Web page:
Let's win the last T20 of the year in style
Le’ts put to rest all our new-found and ephemeral expectations of India climbing to the top the T20 rankings in near future. We have already been beaten by England and Pakistan in the last two T20 matches at home. The ideal thing that the Indian team can do now is to rid themselves of all unnecessary baggage and concentrate on the game at hand. Experimenting with the team combination is fine, but only up to a certain extent, and we have passed that optimum level of tolerance in T20 cricket. With such unpleasant things in hindsight, lets now chronologically look at the steps that India needs to take in order to win the last T20 international match of the year.
(1) India’s best T20 bowler should be in the playing XI and not in the dug-out, making ridiculous excuses for his own omission
Ravinchandran Ashwin has been one bowler who has well nigh cemented his place in the side, in limited overs cricket. The Indian captain has been over-dependant on him in the past couple of years, in every format of the game. Yet, the captain chose to leave his best bowler out of the playing XI on Christmas Day and eventually gifted the match to the delighted Pakistanis. Ashwin’s exclusion might have made some sense had its only reason not been to draft in the shoddy services of Ravindra Jadeja, whose trials in the game of cricket are too painful to bear now. With Rohit Sharma playing as a specialist batsman at no.7, Jadeja’s tardy batting abilities hardly gives the captain any leeway in selecting him ahead of Ashwin.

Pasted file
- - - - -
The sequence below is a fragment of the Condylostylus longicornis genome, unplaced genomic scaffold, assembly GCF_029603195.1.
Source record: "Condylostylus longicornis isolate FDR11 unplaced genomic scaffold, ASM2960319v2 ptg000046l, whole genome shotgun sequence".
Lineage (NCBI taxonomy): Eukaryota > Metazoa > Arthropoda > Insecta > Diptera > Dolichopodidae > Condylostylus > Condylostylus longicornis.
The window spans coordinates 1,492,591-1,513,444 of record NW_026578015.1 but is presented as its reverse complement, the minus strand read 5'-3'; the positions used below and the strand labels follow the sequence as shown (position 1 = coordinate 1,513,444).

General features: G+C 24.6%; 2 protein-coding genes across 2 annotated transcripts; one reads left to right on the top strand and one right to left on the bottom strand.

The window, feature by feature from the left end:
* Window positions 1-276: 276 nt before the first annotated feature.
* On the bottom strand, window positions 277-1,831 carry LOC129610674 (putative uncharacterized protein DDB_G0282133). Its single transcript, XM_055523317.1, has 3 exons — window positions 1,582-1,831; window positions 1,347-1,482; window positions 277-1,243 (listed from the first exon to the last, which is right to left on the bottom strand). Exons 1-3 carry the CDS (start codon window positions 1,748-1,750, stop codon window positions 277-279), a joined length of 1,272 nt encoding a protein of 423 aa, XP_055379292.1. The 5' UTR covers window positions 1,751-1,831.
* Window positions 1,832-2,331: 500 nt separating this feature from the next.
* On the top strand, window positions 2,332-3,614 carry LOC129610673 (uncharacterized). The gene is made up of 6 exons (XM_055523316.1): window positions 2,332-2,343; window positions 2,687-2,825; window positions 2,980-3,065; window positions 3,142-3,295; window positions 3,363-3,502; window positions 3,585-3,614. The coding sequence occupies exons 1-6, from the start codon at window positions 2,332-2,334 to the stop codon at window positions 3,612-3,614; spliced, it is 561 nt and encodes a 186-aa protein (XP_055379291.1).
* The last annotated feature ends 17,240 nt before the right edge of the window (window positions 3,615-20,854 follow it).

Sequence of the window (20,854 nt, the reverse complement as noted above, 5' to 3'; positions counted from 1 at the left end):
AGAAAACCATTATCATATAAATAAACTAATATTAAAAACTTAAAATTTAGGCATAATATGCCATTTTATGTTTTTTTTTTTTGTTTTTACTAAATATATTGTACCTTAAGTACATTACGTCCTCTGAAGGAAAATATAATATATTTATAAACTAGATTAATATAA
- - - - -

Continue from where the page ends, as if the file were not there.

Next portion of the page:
(2)Yuvraj Singh, the leading wicket taker for India in the last few T20s, needs to be backed properly by the captain
This is the man whose bowling charisma has risen like a phoenix from its ashes ever since the World Cup 2011; his exploits in T20s and ODIs in the recent past have been phenomenal. And still, Dhoni chose Virat Kohli to be the first spinner to roll his arms over in the last match. Virat’s extravagance has never been particularly well reflected in his bowling, and Dhoni’s decision to use him as a part-timer later proved too costly for the team. Such silly experiments ought to be scrapped from the manual if India are to win the next match. Yuvraj has proved himself as an able all-rounder in the shorter formats of the game and its time the captain understands that properly and assigns him the role of a full-fledged all-rounder.
(3) What is Rohit Sharma’s role as a no.7 batsman?
This has been yet another baffling strategy employed by the Indian team in the recent past. The enigmatic no.7 position in the Indian team has now been temporarily allotted to an out-of-form Rohit Sharma. This move might be aimed at either reviving the sagging career of Rohit Sharma or checking the finesse with which India can play in T20s with seven batsmen. The strategy, though, has largely misfired! Rohit Sharma has never been the dasher that a no.7 position generally demands from its incumbent. His contributions at no.7 have been painfully insignificant and inconspicuous. A specialist bowler at no.7 is the order of the day, given Ashwin bats with his usual flair lower down the order.
Lets not forget that inspite of all the hullabaloo surrounding the team at present, India was the champion of the inaugural T20 World Cup. If we execute our laid plans, we can prove our mettle yet again in the last T20 of 2012 !